There is a little shock wave when you leave a certain life you have immersed yourself in then face the unknown of the next one. Marie and I had experienced this phenomena a couple of times in our relationship so far. We went from fulltime employment 9-5 suburban living, to 7 months in a caravan park on limited employment, to 100 days camel trekking on the road and now to running the Beltana Camel Experience .
The core dream that Marie and I both have is to spend quality time with our camels in an environment which is enjoyable for both us and our camels. Beltana Station ticks all the boxes. Beltana Station is a family run working Sheep and cattle station set on half a million acres in the Northern Flinders Ranges of South Australia.
Beltana Station is vast and diverse with beautiful red sand dunes, wide gibber plains, diverse creek beds, natural springs and rugged outback mountain ranges.
We have 468000 acres to play in. As you may or may not know that I am a film maker by trade and have spent a good portion of my career trying to blend my passion for film making and Camels, so i am happy to let you know that over the last 30 years many films have been shot on location at Beltana such as Rabbit Proof Fence, Tracks, Thousand skies, Bitter Serenades and the blockbuster Stealth.
I have made some videos for film makers looking for an amazing location to shoot. Basically this whole property, to me, is one big film set.
Beltana has a lot to offer, there are plenty of reasons to come to Beltana, not just the awesome locations but there is homely accommodation, hearty meals and services such as laundry, kitchen and an amenity block. There is a range of experiences for you to partake in, scenic 4WD trails, rustic ruins, bush camping, the free heritage Museum, petting zoo for the kids, and of course our camels rides and Camel safari's.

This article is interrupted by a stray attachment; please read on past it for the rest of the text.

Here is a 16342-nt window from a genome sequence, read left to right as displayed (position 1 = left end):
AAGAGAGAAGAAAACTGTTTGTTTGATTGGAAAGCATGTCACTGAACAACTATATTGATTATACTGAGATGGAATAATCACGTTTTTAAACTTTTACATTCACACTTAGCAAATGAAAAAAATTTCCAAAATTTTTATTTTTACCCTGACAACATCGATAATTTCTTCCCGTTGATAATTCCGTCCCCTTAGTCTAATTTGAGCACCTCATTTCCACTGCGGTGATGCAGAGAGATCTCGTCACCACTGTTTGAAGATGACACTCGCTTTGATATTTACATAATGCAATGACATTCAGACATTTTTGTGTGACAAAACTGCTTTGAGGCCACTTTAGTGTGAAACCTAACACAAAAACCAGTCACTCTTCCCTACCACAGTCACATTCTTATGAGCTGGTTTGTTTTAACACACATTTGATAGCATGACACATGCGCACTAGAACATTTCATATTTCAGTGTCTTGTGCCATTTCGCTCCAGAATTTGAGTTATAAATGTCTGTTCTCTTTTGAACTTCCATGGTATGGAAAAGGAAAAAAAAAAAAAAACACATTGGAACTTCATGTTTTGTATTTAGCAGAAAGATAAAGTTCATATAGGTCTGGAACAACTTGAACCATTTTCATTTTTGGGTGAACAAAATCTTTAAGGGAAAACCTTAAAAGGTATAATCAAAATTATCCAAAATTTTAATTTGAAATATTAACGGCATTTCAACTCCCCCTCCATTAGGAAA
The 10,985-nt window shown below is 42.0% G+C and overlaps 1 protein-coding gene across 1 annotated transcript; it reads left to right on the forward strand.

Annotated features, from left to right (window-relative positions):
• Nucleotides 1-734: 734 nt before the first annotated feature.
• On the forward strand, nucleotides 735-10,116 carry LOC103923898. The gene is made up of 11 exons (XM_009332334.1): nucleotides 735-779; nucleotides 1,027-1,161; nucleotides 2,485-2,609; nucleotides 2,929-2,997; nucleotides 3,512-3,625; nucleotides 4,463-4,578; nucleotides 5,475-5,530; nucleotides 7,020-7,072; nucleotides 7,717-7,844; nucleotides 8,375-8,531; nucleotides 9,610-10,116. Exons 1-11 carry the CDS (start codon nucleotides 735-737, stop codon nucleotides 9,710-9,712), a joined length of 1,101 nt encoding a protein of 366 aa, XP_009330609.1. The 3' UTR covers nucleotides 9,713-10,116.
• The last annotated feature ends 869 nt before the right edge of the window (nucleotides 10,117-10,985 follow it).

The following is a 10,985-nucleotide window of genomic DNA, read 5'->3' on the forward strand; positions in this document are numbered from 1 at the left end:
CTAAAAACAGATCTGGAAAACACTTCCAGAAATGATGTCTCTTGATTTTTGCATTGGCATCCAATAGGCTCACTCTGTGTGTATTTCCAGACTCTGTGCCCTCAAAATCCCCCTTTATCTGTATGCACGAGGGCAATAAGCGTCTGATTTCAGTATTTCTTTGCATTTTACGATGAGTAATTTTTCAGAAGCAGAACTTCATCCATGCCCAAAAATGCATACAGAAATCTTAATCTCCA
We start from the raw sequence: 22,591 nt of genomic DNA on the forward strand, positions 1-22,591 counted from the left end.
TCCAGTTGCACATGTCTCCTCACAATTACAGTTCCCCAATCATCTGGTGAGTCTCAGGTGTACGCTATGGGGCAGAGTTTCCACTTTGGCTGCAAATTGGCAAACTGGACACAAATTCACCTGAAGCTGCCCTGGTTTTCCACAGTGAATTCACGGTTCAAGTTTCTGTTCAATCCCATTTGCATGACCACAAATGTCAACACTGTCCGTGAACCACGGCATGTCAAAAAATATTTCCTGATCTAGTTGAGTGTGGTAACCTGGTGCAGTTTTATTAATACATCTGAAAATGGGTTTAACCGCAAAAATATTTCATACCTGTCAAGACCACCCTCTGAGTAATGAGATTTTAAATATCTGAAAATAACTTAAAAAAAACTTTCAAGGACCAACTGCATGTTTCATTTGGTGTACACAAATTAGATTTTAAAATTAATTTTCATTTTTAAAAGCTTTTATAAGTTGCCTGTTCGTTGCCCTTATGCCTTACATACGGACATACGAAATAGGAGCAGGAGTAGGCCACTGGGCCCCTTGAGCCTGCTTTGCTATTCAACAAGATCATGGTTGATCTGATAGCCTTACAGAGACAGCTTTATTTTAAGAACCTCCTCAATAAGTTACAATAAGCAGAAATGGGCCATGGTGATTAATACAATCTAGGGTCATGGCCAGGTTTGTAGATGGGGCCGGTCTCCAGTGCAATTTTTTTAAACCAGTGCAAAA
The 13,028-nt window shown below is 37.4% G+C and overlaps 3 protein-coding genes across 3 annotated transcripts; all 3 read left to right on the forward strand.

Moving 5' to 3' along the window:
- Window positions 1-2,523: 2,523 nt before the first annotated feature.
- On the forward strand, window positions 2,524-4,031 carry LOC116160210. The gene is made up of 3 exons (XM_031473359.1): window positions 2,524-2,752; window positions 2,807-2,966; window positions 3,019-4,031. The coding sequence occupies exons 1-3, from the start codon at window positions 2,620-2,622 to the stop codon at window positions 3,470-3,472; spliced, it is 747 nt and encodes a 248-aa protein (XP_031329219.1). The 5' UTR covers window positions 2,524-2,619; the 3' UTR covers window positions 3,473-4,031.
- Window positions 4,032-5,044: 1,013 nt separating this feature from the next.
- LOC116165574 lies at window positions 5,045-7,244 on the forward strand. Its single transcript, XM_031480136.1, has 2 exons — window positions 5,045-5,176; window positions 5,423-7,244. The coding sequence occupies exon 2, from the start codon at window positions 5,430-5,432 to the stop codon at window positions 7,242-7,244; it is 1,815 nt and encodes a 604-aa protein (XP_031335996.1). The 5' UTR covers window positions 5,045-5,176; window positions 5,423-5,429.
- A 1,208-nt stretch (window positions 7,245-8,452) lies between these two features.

The petting Zoo at Beltana is ridiculously cute and the kids love the hands on experience. They can get a first hand experiences of farming life. They get to interact with baby sheep, goats, pigs, cows, chickens and now camels.
Our camels LOVE it here. They thought they were in heaven after 1200km and haven't wanted to move since. This is one of the major reason we accepted Laura and Grahams invitation to run a camel tourism business up here. Camels are respected here for their contribution to the pioneering and expansion of inland Australia.
Beltana is steeped in camel history as it was owned by Sir Thomas Elder the man responsible for importing camels and their handlers into Australia. Beltana was one of the largest breeding depot of camels in Australia history. Beltana station became the starting point for many famous expeditions including Ernest Giles amazing journey in 1875 to Western Australia. Camels have been in Australia since 1840 when the first Camel to set foot on our shores, was imported from the Canary Islands. In 1860 another group of camels were imported for the famous Bourke and Wills expedition.
In 1862 Sir Thomas Elder acquired Beltana through his brother-in-law Robert Barr Smith. Elder seeing promise in the carrying capacity of Camels was looking for a 'Ship' of the Desert. Samuel Stuckey had been to India in 1862 looking for camels and Handlers to fulfill this role. By the mid-1800s, exploration in Australia was at its peak with expeditions setting out almost monthly. The first 109 camels and 31 Handlers went to Elder's station Umberatana, where Stuckey was the manager at that time. The race to map the continent, locate natural resources and find new places to settle moved away from the coast and further into the inhospitable heart of Australia. The unique design and ability of camels made it quite obvious that horses and bullocks were not as useful as the camel. The Camel has played an important role in the development of Australia for over 50 years. They were used in the construction of the Overland Telegraph Line, major roads and Railways, carried pipe sections for the Goldfields Water Supply, were the main supply of goods to Towns, Mining Camps, Sheep and Cattle Stations and Aboriginal Communities. Wagons hauled by Camels moved a variety of goods from wool, wood, coal, iron ore, gold, quartz and stores.
So during our 4 month charity trek, we met many people who yearned for our experience: our open campfires, our delicious camp cooking, endless stars, freedom, sunsets and the peace and majesty of traveling with camels. So now we're in a position to share all that as well as what we learned from trekking with camels.
We really hope you take the time to join us and our unique group of lovely camels here at Beltana. You can participate in a 15 min ride or for the more adventurous, an over night trip or a five night Safari. There is no better way to explore Beltana than on the back of a camel.